Where should studies of human–wildlife coexistence take place, and what should they encompass? Biologists prefer to study populations and communities relatively unaffected by humans, which they regard as wild, that is, not debased through interactions with humans. They prefer to do so in wild or mostly wild landscapes. But it is precisely where humans and wild animals interact on a regular basis (as they have for millennia) that conflicts arise. It is also where coexistence is found. We agree with König et al. (2020) that conservation needs to focus on multiuse landscapes, notably agricultural areas, and be cognizant of emerging frontiers in an era of climate change, recovering wildlife (in some regions), habitat encroachment, rewilding, and emergence of zoonotic diseases.

A key challenge is to approach human–animal relations within a coherent conceptual and interdisciplinary framework, rather than splitting it into studies of human dimensions by ethnologists and of wildlife by ethologists and ecologists. We agree with Carter and Linnell (2016:575) that “coexistence emerges from the interactions” of humans and wildlife, but we are cautious about describing these as emerging “within coupled socioecological systems, in which the human and natural systems are fundamentally integrated.” This systemic conception should not obscure the individual nature of places or human and animal individuals and societies, that is, the contingency and specificities of historical, cultural, and individual behavior and interaction. Systems should be defined and subject to investigation. Coupling should not be assumed wherever the social and the environmental co‐occur, and causal links must be proven (Walters & Vayda 2009).

Our conception of coexistence assumes wild animals have the capacity to adjust to human presence in the landscape; it is not only humans who can adapt. This capacity can be individual and social. Brakes et al. (2019) and Kühl et al. (2019) make strong cases for considering animal cultures in conservation. They urge researchers to study social learning by animals and emphasize the importance of key individuals (Brakes et al. 2019:1033). Brakes et al. (2019:1033) suggest that “social learning can … be exploited to ameliorate human‐wildlife conflict,” which also suggests humans can learn much about how animals have already adapted in order to peacefully coexist with humans (and vice versa). This work offers ideas for reframing studies of human–wildlife interactions as studies of human–animal communities.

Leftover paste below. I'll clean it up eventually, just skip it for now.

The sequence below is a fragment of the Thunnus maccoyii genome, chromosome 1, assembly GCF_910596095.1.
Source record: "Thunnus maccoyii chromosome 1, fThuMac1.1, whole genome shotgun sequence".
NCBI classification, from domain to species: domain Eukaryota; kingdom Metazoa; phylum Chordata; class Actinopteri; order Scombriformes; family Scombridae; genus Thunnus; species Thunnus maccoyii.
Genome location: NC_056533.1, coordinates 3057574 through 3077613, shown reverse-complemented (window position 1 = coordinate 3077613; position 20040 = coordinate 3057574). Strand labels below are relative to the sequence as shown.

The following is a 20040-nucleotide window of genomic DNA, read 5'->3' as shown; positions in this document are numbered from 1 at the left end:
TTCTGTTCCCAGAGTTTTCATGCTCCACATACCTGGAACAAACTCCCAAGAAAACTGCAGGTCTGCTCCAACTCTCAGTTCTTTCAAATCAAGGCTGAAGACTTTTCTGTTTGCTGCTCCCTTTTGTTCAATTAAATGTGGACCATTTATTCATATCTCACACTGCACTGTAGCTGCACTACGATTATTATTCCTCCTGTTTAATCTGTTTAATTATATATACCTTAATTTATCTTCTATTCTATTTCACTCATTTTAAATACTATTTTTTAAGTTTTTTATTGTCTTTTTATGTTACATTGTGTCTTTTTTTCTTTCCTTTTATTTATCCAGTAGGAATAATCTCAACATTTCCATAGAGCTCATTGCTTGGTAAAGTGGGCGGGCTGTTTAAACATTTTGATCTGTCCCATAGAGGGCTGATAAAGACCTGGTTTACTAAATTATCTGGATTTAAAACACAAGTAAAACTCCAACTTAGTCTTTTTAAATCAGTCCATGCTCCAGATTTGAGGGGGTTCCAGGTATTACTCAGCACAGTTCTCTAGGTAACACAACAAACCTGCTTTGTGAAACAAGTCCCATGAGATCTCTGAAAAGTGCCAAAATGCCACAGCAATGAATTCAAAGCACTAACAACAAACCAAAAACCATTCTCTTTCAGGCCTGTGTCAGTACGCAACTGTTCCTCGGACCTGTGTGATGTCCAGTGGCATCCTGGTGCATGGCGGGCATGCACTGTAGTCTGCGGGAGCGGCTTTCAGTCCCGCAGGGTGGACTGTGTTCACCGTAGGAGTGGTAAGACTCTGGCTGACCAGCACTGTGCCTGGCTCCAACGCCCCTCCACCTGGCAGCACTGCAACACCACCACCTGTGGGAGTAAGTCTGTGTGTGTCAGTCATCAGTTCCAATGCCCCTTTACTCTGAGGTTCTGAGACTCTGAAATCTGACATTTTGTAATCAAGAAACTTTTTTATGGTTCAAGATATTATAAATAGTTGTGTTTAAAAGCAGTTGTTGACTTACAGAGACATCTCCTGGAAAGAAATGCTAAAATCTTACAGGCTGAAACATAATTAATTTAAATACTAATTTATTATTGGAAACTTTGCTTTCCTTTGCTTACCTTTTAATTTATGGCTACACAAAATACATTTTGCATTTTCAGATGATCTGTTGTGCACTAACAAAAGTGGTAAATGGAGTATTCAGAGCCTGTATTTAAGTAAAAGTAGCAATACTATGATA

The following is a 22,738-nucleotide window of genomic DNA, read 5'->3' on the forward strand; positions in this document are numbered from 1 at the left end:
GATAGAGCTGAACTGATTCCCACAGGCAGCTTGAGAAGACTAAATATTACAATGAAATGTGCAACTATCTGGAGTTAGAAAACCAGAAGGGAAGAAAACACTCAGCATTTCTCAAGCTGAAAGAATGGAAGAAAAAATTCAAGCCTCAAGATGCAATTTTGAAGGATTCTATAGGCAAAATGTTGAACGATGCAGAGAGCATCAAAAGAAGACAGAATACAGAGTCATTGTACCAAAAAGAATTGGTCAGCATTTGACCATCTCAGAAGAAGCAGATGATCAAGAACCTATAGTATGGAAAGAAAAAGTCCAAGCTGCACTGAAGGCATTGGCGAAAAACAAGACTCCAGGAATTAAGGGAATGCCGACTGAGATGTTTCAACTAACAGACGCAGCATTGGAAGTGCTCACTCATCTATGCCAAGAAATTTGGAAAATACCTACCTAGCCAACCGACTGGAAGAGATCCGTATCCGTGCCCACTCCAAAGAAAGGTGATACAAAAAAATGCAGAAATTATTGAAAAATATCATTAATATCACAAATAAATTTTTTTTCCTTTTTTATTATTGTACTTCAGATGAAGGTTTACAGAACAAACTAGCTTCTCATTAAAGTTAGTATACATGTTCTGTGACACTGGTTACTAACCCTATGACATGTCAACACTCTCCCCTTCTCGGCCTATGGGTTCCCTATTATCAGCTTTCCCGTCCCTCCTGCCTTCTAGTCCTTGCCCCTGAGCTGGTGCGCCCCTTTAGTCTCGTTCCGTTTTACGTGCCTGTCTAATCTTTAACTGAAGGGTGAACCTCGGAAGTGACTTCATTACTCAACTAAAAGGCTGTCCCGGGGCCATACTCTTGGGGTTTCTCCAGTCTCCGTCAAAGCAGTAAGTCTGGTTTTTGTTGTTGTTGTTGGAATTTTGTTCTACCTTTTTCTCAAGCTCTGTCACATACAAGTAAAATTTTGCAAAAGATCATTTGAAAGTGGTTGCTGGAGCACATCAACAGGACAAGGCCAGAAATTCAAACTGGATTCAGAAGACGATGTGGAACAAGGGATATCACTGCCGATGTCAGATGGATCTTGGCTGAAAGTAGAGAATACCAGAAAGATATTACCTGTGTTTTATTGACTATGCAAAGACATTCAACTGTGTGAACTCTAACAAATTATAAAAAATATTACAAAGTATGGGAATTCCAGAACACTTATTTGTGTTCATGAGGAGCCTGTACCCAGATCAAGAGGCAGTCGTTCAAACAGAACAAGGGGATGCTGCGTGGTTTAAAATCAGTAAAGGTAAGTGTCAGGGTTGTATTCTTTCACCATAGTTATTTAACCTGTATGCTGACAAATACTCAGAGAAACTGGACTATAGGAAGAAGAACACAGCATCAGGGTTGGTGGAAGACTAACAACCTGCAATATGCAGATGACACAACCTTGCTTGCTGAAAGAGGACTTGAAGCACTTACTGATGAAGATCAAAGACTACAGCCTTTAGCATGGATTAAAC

The challenge is to identify and delineate the communities of cross‐species interest—rather than focus as Brakes et al. (2019:1034) suggest on populations or social units to “predict how specific biological processes may influence conservation outcomes.” Interesting ideas for how to study human–animal communities are emerging from human–animal studies (Marvin & McHugh 2018), etho‐ethnology (Lestel et al. 2006), field philosophy (Van Dooren 2019) and multispecies ethnography (Aisher & Damodaran 2016).

Lestel et al. (2014) object to more traditional ethologists’ exclusion of animals that live or interact with humans as worthy subjects of study by deploying notions of disturbance (their term) or habituation. Dismissing anecdotes about singular animals renders ethologists unable to perceive unusual and singular animal behavior and protects their notions of typical species behavior, generalized from statistically significant sample sizes of observations. They recommend close observation of interactions between species, considering the ideas, communication styles, perceptions, and priorities of all the actors involved.

How could these diverse approaches be synthesized? A good place to start may be to establish cross‐disciplinary clarity on the terms used for human–wildlife interactions—for example, attraction, habituation, sensitization, tolerance, and avoidance —and to consider the value judgments attached to these terms (Whittaker & Knight 1998). Habituation is possibly the most misunderstood. In conservation science, major disagreements remain over whether or not habituation is good for wildlife and to what extent activities such as diversionary feeding or hazing are legitimate conservation practices (Bejder et al. 2009).